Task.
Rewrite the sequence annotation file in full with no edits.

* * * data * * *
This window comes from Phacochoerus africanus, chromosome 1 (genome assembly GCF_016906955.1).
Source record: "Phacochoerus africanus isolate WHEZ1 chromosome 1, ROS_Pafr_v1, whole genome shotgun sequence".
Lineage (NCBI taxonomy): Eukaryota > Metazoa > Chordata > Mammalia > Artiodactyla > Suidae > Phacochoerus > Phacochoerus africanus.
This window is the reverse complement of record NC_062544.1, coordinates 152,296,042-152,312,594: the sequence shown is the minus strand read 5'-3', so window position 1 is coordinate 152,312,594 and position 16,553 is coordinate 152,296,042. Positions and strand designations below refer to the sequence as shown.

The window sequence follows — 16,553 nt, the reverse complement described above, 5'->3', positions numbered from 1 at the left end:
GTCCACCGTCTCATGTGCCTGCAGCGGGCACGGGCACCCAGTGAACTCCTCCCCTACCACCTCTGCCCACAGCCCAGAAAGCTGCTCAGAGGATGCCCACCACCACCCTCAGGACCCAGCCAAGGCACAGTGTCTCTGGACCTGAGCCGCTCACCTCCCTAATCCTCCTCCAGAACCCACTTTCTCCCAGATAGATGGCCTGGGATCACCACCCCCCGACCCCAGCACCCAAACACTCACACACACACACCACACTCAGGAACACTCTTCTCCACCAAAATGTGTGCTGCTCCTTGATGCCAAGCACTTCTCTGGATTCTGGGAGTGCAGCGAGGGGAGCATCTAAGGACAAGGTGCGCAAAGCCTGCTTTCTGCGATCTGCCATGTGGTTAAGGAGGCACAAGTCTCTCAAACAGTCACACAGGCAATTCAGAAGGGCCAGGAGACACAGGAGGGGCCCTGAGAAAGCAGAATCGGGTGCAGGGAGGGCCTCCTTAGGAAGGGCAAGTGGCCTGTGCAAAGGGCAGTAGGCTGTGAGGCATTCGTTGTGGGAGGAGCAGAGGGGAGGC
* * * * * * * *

This window comes from Phacochoerus africanus, chromosome 1 (genome assembly GCF_016906955.1).
Source record: "Phacochoerus africanus isolate WHEZ1 chromosome 1, ROS_Pafr_v1, whole genome shotgun sequence".
Lineage (NCBI taxonomy): Eukaryota > Metazoa > Chordata > Mammalia > Artiodactyla > Suidae > Phacochoerus > Phacochoerus africanus.
This window is the reverse complement of record NC_062544.1, coordinates 152,296,042-152,312,594: the sequence shown is the minus strand read 5'-3', so window position 1 is coordinate 152,312,594 and position 16,553 is coordinate 152,296,042. Positions and strand designations below refer to the sequence as shown.

The window sequence follows — 16,553 nt, the reverse complement described above, 5'->3', positions numbered from 1 at the left end:
GTCCACCGTCTCATGTGCCTGCAGCGGGCACGGGCACCCAGTGAACTCCTCCCCTACCACCTCTGCCCACAGCCCAGAAAGCTGCTCAGAGGATGCCCACCACCACCCTCAGGACCCAGCCAAGGCACAGTGTCTCTGGACCTGAGCCGCTCACCTCCCTAATCCTCCTCCAGAACCCACTTTCTCCCAGATAGATGGCCTGGGATCACCACCCCCCGACCCCAGCACCCAAACACTCACACACACACACCACACTCAGGAACACTCTTCTCCACCAAAATGTGTGCTGCTCCTTGATGCCAAGCACTTCTCTGGATTCTGGGAGTGCAGCGAGGGGAGCATCTAAGGACAAGGTGCGCAAAGCCTGCTTTCTGCGATCTGCCATGTGGTTAAGGAGGCACAAGTCTCTCAAACAGTCACACAGGCAATTCAGAAGGGCCAGGAGACACAGGAGGGGCCCTGAGAAAGCAGAATCGGGTGCAGGGAGGGCCTCCTTAGGAAGGGCAAGTGGCCTGTGCAAAGGGCAGTAGGCTGTGAGGCATTCGTTGTGGGAGGAGCAGAGGGGAGGC